From East To West

Otaku Anime Club promotes the appreciation and enjoyment of Anime

Alex Hawthorne , Staff Writer

There is an old Japanese proverb that says “Tomodachi to wa, anata ni kanzen’na jiyū o ataete kureru hitodesu.” This means that a friend is someone who gives you total freedom to be yourself. Luckily, at the Otaku Anime Club, this freedom to be oneself is alive and well.

For over 24 years, the Otaku Anime Club at Schoolcraft College has been running strong with a healthy dose of anime, manga, cosplay and events. Ever since the late 1990s, Japanese animation (AKA anime) has been growing in popularity within western culture. When the club first started, however, it was difficult to find translated material as most anime weren’t dubbed in English, had no subtitles and were not broadcast within the U.S.

Anime clubs first were started as a way for those to share whatever access to anime they had with other like-minded people, creating a dedicated following of watchers and a growing community of fans. Nowadays, anime is more freely available to populations around the world with many websites offering free downloads, and other groups willing to provide subtitles or dubs. Because of this, fans all over the world have been brought together to share their love of anime.

At the Otaku Anime Club, members do far more than just watch anime. They socialize, participate in special themed events and expose themselves to a different world of entertainment from a whole new culture.

According to Otaku Anime Club Public Relations Officer Tom Arthur, he has been able to enjoy everything the club has on offer simply by “being able to have a safe haven to express myself to the fullest extent without fear or judgment.”

Some of the anime the group has watched in the past includes, “Mobile Suit Gundam,” “One Piece,” “DragonBall Z,” “Death Note,” “Sailor Moon,” “The Promised Neverland,” “Hunter X Hunter,” and many more. Many meetings are created around a variety of themes that cater toward a specific topic such as a birthday of a club member, anniversary of a series or future events.

Julianne Sersen, the club’s social media manager, says that a few goals of the club are to “be able to form a comfortable environment for people in person in order to have great events and to share that same love through our social media.”

Despite the challenges of Covid-19, Club President Meg Kelly has made it her mission to “keep a steady schedule and continue to uphold this amazing group in person.” To ensure that the group will be stronger together. Throughout the pandemic, meetings and watchathons were scheduled over Discord. Now that events are allowed to be in person again, this club hopes more members will join.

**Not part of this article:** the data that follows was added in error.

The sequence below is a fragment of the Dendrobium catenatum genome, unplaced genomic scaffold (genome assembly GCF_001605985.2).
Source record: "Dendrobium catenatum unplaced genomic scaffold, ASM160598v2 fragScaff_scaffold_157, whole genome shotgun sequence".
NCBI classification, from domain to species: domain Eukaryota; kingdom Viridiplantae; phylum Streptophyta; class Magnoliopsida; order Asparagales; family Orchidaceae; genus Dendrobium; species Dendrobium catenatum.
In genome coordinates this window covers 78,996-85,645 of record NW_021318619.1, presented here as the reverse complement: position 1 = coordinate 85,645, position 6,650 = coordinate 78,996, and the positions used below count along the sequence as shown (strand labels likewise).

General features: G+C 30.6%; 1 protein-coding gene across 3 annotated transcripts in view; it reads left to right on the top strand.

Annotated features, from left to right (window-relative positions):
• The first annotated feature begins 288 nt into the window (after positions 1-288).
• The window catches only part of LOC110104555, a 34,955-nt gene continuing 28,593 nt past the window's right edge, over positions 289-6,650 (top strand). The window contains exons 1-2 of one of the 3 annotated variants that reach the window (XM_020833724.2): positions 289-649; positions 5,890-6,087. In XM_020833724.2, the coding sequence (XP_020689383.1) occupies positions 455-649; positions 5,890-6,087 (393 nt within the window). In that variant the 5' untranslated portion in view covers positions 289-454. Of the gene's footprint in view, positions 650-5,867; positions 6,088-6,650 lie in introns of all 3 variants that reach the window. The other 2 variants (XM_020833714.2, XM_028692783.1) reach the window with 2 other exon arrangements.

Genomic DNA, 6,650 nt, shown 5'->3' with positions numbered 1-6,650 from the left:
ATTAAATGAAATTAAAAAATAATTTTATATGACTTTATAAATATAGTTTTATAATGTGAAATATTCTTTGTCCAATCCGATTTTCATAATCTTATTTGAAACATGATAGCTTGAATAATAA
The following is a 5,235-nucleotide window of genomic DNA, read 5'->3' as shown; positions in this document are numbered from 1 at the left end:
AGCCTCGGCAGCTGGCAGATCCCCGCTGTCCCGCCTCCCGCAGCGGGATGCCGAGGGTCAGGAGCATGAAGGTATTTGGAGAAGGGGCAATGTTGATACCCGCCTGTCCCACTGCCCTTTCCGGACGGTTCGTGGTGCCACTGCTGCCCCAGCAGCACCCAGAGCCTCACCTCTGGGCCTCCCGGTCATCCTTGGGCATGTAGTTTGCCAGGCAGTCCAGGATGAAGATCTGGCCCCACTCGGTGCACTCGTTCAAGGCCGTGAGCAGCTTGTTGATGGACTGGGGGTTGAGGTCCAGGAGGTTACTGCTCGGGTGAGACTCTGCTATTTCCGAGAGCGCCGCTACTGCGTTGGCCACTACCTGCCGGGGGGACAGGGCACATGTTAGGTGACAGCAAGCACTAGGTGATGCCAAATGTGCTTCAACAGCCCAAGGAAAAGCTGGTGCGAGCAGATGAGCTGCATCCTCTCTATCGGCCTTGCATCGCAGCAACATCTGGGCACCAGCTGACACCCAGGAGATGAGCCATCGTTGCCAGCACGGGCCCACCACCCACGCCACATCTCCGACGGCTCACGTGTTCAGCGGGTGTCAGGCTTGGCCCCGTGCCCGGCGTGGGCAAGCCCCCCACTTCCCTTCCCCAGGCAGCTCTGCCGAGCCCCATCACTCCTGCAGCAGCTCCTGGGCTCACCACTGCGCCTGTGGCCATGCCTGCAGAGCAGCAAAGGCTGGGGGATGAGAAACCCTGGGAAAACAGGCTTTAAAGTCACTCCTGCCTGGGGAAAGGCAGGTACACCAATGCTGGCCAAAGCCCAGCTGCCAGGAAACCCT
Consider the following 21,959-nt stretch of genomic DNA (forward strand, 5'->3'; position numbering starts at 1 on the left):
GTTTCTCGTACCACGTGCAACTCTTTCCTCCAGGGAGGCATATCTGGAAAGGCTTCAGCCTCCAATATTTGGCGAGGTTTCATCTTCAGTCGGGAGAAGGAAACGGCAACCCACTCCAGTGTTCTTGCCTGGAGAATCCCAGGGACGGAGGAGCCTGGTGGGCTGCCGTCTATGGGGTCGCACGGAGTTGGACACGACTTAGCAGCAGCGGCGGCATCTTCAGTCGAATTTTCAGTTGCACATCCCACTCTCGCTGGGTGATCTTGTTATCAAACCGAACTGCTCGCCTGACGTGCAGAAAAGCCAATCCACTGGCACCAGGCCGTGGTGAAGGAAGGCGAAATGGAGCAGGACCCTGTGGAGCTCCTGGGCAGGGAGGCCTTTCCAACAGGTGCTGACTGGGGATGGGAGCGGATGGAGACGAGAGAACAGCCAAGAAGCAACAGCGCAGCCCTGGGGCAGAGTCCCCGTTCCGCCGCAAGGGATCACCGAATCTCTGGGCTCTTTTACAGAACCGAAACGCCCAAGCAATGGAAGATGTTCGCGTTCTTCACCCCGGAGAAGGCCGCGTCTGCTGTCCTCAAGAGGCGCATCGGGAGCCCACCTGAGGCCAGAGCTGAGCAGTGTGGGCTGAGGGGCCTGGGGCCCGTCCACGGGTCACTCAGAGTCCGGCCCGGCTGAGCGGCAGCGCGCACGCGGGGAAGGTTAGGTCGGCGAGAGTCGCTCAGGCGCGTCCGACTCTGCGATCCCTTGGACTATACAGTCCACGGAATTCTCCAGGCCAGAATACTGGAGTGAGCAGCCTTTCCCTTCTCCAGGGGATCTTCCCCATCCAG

Cosplay contests and special events the club participates in include going to conventions such as Motor City Comic Con or Youmacon. Whether they’re there as attendees or panel hosts, above all else, they’re there to have a good time.

Another goal they hope to accomplish in the future is to post more anime reviews on their social media and in newspapers to spread the wholesome content that they want to be associated with.

For a club with this big of a reputation, and a large amount of membership, it is not uncommon to find many members well into their late 20s and early 30s, making for a loyal and dedicated group.

For this amount of dedication, Kelly wants others to know that “not only will you find good anime here, but you will find a bond so strong with your fellow members and events so enjoyable that you may feel as if you found a second family within this club.”

With so many years of experience, in-depth knowledge of anime, fun events for all, content creation, leadership opportunities and a whole community of peers backing them, it’s hard to see why one would want to be anywhere else if the goal is to watch anime.

After all, according to member Colin Hickson, “There is no other place you would want to be on a Saturday night than at Anime Club.” Though no matter where a member of the Otaku Anime Club is, they can always know that they will have a home within the walls of this welcoming group.

Those interested in joining the club can attend meetings twice a month on Saturday evenings from 5 to 10 p.m. down in the Lower Waterman of the VisTaTech Center. Food is often provided, but it is recommended that one pitches in a few dollars to have the club continue running operations.

Want the latest news regarding the Otaku Anime Club, follow the club on Instagram@ scraft_oa, Discord, Facebook@ OtakuAnimeSC, and Twitter@Scraft_OA.